She was placed out of commission in reserve at Jacksonville, Florida, on 18 June 1946.
Earl V. Johnson was stricken from the Navy Register on 1 May 1967, and sold on 3 September 1968.USS Foreman (DE-633)
USS Foreman (DE-633), a Buckley-class destroyer escort of the United States Navy, was named in honor of Ensign Andrew L. Foreman (1920-1942), who was killed in action aboard the heavy cruiser USS New Orleans during the Battle of Tassafaronga on 30 November 1942. Ensign Foreman remained at his station to help in saving his ship until asphyxiated by gas generated by the explosion. He was posthumously awarded the Navy Cross for his heroic self-sacrifice.
Foreman was launched on 1 August 1943 at the Bethlehem Steel Company, in San Francisco, California, sponsored by Miss Nadine Foreman, sister of Ensign Foreman; and commissioned on 22 October 1943, with Lieutenant Commander C. A. Manston, USNR, in command.USS French
USS French (DE-367) was a John C. Butler-class destroyer escort acquired by the U.S. Navy during World War II. The primary purpose of the destroyer escort was to escort and protect ships in convoy, in addition to other tasks as assigned, such as patrol or radar picket.
The ship was named in honor of Neldon Theo French who was awarded the Navy Cross for his brave actions in Guadalcanal. She was launched on 17 June 1944 by Consolidated Steel Corp. at their yard in Orange, Texas, sponsored by Mrs. Alma M. French, mother of Corporal French. The vessel was commissioned on 9 October 1944, Lieutenant Commander T. K. Dunstan, USNR, in command.USS Garland (AM-238)
USS Garland (AM-238) was an Admirable-class minesweeper built for the U.S. Navy during World War II. She was built to clear minefields in offshore waters, and served the Navy in the Pacific Ocean. At war’s end, she returned home proudly bearing two battle stars to her credit.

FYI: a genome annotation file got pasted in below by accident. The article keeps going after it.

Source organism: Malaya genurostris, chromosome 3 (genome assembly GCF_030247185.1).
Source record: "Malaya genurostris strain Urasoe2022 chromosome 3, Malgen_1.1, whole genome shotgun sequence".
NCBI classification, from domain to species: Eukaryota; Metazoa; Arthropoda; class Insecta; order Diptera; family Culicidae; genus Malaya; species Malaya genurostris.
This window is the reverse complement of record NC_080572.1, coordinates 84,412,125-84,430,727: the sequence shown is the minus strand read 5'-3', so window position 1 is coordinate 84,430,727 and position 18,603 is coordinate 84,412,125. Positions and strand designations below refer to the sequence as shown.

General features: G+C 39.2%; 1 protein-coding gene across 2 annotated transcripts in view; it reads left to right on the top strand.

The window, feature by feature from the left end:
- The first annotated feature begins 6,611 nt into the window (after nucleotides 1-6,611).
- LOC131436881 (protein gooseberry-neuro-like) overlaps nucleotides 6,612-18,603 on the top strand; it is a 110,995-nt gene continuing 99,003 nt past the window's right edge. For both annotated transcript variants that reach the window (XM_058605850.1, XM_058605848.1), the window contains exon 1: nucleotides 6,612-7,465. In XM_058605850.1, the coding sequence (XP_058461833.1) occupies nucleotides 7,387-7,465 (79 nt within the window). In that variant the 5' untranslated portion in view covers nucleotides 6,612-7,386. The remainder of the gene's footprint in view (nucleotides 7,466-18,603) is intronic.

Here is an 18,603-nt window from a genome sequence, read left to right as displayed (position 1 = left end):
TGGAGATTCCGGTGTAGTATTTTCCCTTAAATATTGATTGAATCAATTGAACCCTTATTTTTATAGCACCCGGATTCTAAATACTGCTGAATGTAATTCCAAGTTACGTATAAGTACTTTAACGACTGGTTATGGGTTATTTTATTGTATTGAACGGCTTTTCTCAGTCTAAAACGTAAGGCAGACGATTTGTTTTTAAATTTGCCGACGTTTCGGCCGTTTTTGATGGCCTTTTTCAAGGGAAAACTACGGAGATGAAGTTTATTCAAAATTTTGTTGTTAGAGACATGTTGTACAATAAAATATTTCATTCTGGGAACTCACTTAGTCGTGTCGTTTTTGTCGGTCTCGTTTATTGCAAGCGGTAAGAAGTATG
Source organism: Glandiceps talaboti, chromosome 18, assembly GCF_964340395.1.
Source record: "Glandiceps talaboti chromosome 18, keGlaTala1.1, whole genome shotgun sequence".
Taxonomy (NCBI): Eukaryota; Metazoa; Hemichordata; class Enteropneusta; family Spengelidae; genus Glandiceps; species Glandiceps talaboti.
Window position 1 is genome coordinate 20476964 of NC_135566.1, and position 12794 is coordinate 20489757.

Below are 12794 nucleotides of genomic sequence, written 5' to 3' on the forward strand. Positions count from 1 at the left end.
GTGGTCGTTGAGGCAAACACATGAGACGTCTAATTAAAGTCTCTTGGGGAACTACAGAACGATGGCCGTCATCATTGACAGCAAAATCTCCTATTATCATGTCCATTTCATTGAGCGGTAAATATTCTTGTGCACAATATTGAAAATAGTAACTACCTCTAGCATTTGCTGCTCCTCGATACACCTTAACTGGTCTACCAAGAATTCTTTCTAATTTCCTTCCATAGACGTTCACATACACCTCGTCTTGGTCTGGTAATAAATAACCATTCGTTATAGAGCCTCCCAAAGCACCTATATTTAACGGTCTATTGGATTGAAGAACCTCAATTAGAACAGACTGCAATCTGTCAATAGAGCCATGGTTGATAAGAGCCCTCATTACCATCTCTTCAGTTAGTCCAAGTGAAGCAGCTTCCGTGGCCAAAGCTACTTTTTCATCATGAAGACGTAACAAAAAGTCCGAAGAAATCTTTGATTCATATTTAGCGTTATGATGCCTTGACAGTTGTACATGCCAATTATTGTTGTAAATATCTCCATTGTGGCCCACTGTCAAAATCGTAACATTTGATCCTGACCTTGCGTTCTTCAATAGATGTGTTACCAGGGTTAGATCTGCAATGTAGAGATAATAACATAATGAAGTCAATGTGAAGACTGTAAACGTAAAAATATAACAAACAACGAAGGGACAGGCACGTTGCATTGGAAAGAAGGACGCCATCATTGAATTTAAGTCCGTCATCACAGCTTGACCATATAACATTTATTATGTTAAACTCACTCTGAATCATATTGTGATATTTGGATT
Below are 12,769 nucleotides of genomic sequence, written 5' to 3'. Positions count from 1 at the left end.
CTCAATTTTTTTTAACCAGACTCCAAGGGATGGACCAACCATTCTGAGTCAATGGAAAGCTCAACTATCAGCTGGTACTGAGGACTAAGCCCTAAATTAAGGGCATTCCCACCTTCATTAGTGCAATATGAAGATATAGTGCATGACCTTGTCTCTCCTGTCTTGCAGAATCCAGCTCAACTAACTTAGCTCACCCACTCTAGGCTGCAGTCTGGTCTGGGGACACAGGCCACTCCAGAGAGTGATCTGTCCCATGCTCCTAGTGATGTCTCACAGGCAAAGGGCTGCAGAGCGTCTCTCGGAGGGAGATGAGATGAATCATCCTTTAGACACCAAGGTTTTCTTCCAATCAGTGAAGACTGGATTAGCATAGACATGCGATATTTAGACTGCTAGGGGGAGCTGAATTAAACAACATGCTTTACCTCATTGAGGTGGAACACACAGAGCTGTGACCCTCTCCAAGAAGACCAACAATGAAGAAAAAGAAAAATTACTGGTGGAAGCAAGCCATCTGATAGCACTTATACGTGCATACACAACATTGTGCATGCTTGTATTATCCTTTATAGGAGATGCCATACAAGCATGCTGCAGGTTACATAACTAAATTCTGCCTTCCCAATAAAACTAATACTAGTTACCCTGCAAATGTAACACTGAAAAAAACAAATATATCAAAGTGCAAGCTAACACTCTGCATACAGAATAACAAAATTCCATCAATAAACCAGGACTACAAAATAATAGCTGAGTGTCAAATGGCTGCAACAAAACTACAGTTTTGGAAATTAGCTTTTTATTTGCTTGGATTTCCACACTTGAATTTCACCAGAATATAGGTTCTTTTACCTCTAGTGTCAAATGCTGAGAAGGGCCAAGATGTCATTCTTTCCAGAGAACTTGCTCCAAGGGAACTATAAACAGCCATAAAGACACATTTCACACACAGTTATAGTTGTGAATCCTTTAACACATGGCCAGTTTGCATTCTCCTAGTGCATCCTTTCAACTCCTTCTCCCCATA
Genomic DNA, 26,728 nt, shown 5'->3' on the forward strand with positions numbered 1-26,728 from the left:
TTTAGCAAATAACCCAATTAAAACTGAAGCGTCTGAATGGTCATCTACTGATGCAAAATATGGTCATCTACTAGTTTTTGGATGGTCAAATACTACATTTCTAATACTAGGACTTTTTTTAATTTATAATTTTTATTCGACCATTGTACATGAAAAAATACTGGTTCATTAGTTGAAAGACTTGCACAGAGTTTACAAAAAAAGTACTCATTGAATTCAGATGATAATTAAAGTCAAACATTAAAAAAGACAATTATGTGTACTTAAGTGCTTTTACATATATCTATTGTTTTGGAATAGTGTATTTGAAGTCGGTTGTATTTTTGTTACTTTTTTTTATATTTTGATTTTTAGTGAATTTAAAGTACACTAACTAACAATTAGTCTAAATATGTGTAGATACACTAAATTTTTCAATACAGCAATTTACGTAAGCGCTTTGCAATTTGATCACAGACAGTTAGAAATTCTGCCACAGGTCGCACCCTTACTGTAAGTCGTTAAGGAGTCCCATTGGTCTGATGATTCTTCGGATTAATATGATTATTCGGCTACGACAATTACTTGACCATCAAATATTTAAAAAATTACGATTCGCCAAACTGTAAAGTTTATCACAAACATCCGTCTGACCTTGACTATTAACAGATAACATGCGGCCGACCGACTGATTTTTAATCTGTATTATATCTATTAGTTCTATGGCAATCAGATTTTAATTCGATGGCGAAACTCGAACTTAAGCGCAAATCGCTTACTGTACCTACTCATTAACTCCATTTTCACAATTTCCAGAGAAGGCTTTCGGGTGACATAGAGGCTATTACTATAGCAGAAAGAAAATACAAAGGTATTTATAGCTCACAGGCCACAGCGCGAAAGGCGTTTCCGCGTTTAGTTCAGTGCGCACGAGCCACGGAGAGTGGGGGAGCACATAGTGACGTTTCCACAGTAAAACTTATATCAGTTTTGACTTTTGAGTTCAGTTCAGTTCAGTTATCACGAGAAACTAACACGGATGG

Garland was launched 20 February 1944 by Winslow Marine Railway & Shipbuilding Co., Winslow, Washington; sponsored by Miss Karen Lundberg; and commissioned 26 August 1944, Lt. Carl Carmichael in command.USS Howorth (DD-592)
USS Howorth (DD-592) was a Fletcher-class destroyer built for the United States Navy during World War II. She was laid down on 26 November 1941, launched on 10 January 1943, and commissioned on 3 April 1944 at Puget Sound Naval Shipyard in Bremerton, Washington. She was the 161st ship of her class. Howorth was named after William L. Howorth, a US Navy sailor who participated in the sinking of CSS Albemarle during the Civil War.USS Kern (AOG-2)
USS Kern (AOG-2) was a Patapsco-class gasoline tanker acquired by the United States Navy for the dangerous task of transporting gasoline to warships in the fleet, and to remote Navy stations.
Kern was laid as Rappahannock by Seattle-Tacoma Shipbuilding Corporation, Tacoma, Washington on 25 May 1942; renamed Kern on 18 July 1942; launched on 7 September 1942; sponsored by Mrs. L. A. Oldin; and commissioned at Seattle, Washington on 9 March 1943, Lieutenant Commander Lewis Williams in command.USS Oak Ridge (ARDM-1)
USS Oak Ridge (ARD-19/ARDM-1) was originally a United States Navy Auxiliary floating drydock suitable for dry docking destroyers, submarines and landing craft, built by the Pacific Bridge Company. In the early 1960s she was upgraded to support Los Angeles-class submarines, and re-classified as ARDM-1-class. A stern door and enclosed bow design allows for open ocean transits. The dock is non-propelled and therefore must be taken under tow to operational areas of the fleet. A steering mechanism with twin rudders is installed to facilitate this operation. Sufficient electrical power was provided by four diesel-driven generator sets to maintain all normal and operational requirements. Living, berthing, and mess facilities are provided for the docks complement of 5 officers, 10 CPO's and a crew of 186.
Oak Ridge was towed, in stages across the Pacific. While in transit she was used as a van to help move the service squadron forward and at the end of August 1944 arrived at Seeadler Harbor carrying a YTL, 2 pontoon crane barges, and 20 LCMs and LCVPs. From Manus ServRon 10 provided the logistic support for the Palau offensive, then moved itself forward to Ulithi and Kossol Roads. The Leyte landings soon followed and the repair facilities were moved up to San Pedro Bay.